Every prominent American politician either believes or pretends they believe that Iran is a serious threat to America and the West. Is this really the case? When the regime spends about $9 billion a year on its military compared to the United States $660 billion, it’s difficult to make the argument. Yet the Mitt Romneys, Sarah Palins and unfortunately, Barack Obamas, continue to hype the threat comparing the regime to the second incarnation of Nazi Party. Why is this the case?
Noam Chomsky breaks it down:
Though the Iranian threat is not military aggression, that does not mean
that it might be tolerable to Washington. Iranian deterrent capacity
is considered an illegitimate exercise of sovereignty that interferes
with US global designs. Specifically, it threatens US control of Middle
East energy resources, a high priority of planners since World War II.
As one influential figure advised, expressing a common understanding,
control of these resources yields “substantial control of the world” (A.
But Iran’s threat goes beyond deterrence. It is also seeking to expand
its influence. Iran’s “current five-year plan seeks to expand
bilateral, regional, and international relations, strengthen Iran’s ties
with friendly states, and enhance its defense and deterrent
capabilities. Commensurate with that plan, Iran is seeking to increase
its stature by countering U.S. influence and expanding ties with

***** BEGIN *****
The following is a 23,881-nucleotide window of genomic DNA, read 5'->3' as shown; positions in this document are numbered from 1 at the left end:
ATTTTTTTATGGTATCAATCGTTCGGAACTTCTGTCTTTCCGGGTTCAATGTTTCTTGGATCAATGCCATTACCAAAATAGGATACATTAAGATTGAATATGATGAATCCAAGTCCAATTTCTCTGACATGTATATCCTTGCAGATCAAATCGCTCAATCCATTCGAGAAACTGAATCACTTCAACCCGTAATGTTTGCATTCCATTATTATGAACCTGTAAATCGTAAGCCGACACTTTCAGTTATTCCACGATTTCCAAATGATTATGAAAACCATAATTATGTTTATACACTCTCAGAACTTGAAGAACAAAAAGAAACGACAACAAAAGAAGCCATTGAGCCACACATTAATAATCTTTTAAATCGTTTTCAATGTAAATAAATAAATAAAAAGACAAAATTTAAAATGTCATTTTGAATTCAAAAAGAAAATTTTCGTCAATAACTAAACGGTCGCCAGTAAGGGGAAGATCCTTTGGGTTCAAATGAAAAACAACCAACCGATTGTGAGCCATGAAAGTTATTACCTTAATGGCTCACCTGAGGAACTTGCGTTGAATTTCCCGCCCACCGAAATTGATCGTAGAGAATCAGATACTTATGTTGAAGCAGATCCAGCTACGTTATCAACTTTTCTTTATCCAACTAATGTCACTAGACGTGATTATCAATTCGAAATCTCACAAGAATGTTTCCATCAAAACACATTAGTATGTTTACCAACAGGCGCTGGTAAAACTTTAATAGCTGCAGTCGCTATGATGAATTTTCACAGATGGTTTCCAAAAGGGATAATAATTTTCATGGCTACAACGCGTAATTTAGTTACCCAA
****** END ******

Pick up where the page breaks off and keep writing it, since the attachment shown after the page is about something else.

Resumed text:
regional actors while advocating Islamic solidarity.” In short, Iran is
seeking to “destabilize” the region, in the technical sense of the term
used by General Petraeus. US invasion and military occupation of Iran’s
neighbors is “stabilization.” Iran’s efforts to extend its influence in
neighboring countries is “destabilization,” hence plainly illegitimate.
We’ll continue to hear more rhetoric against Iran from the mainstream politicians, but hopefully saner heads will prevail and America will stop short of invading another Muslim nation in the Middle East. However, the US is ratcheting up sanctions against the Iran, and it is unlikely that the country will sit back and allow itself to be dictated to.
Expect some tense drama in the region over the coming months.
Ben Cohen is the editor and founder of The Daily Banter. He lives in Washington DC where he does podcasts, teaches Martial Arts, and tries to be a good father. He would be extremely disturbed if you took him too seriously.